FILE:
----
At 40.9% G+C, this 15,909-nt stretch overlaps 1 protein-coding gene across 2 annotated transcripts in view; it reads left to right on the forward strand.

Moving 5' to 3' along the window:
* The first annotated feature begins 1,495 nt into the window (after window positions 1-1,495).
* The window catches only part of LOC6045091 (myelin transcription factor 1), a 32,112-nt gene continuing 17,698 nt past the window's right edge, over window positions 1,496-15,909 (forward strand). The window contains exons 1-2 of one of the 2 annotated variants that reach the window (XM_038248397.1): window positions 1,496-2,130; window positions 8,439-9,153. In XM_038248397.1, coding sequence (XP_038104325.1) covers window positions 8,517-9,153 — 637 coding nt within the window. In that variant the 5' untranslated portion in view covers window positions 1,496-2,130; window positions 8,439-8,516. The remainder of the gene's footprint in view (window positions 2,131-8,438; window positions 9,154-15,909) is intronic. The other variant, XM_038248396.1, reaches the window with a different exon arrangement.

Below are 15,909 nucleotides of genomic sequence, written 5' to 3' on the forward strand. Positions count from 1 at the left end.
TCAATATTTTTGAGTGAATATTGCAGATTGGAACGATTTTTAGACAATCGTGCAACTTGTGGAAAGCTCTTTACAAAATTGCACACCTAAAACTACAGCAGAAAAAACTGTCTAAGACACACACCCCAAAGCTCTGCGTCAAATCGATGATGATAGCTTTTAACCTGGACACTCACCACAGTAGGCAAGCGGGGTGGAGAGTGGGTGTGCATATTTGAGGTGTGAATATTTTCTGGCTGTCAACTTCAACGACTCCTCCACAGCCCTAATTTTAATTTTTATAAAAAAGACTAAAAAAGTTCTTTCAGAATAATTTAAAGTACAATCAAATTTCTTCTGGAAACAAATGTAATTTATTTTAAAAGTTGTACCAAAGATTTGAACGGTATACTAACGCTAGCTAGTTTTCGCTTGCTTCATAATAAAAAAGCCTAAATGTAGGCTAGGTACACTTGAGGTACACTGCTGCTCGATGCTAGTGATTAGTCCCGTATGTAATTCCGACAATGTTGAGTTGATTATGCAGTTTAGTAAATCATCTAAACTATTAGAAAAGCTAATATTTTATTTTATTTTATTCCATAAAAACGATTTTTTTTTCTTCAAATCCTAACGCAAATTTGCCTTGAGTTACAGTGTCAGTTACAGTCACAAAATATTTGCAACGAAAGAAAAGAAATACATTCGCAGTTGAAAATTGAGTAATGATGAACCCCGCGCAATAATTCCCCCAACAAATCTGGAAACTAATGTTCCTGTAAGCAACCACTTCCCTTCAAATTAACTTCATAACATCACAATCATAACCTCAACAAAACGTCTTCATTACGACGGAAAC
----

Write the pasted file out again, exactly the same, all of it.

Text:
At 40.9% G+C, this 15,909-nt stretch overlaps 1 protein-coding gene across 2 annotated transcripts in view; it reads left to right on the forward strand.

Moving 5' to 3' along the window:
* The first annotated feature begins 1,495 nt into the window (after window positions 1-1,495).
* The window catches only part of LOC6045091 (myelin transcription factor 1), a 32,112-nt gene continuing 17,698 nt past the window's right edge, over window positions 1,496-15,909 (forward strand). The window contains exons 1-2 of one of the 2 annotated variants that reach the window (XM_038248397.1): window positions 1,496-2,130; window positions 8,439-9,153. In XM_038248397.1, coding sequence (XP_038104325.1) covers window positions 8,517-9,153 — 637 coding nt within the window. In that variant the 5' untranslated portion in view covers window positions 1,496-2,130; window positions 8,439-8,516. The remainder of the gene's footprint in view (window positions 2,131-8,438; window positions 9,154-15,909) is intronic. The other variant, XM_038248396.1, reaches the window with a different exon arrangement.

Below are 15,909 nucleotides of genomic sequence, written 5' to 3' on the forward strand. Positions count from 1 at the left end.
TCAATATTTTTGAGTGAATATTGCAGATTGGAACGATTTTTAGACAATCGTGCAACTTGTGGAAAGCTCTTTACAAAATTGCACACCTAAAACTACAGCAGAAAAAACTGTCTAAGACACACACCCCAAAGCTCTGCGTCAAATCGATGATGATAGCTTTTAACCTGGACACTCACCACAGTAGGCAAGCGGGGTGGAGAGTGGGTGTGCATATTTGAGGTGTGAATATTTTCTGGCTGTCAACTTCAACGACTCCTCCACAGCCCTAATTTTAATTTTTATAAAAAAGACTAAAAAAGTTCTTTCAGAATAATTTAAAGTACAATCAAATTTCTTCTGGAAACAAATGTAATTTATTTTAAAAGTTGTACCAAAGATTTGAACGGTATACTAACGCTAGCTAGTTTTCGCTTGCTTCATAATAAAAAAGCCTAAATGTAGGCTAGGTACACTTGAGGTACACTGCTGCTCGATGCTAGTGATTAGTCCCGTATGTAATTCCGACAATGTTGAGTTGATTATGCAGTTTAGTAAATCATCTAAACTATTAGAAAAGCTAATATTTTATTTTATTTTATTCCATAAAAACGATTTTTTTTTCTTCAAATCCTAACGCAAATTTGCCTTGAGTTACAGTGTCAGTTACAGTCACAAAATATTTGCAACGAAAGAAAAGAAATACATTCGCAGTTGAAAATTGAGTAATGATGAACCCCGCGCAATAATTCCCCCAACAAATCTGGAAACTAATGTTCCTGTAAGCAACCACTTCCCTTCAAATTAACTTCATAACATCACAATCATAACCTCAACAAAACGTCTTCATTACGACGGAAAC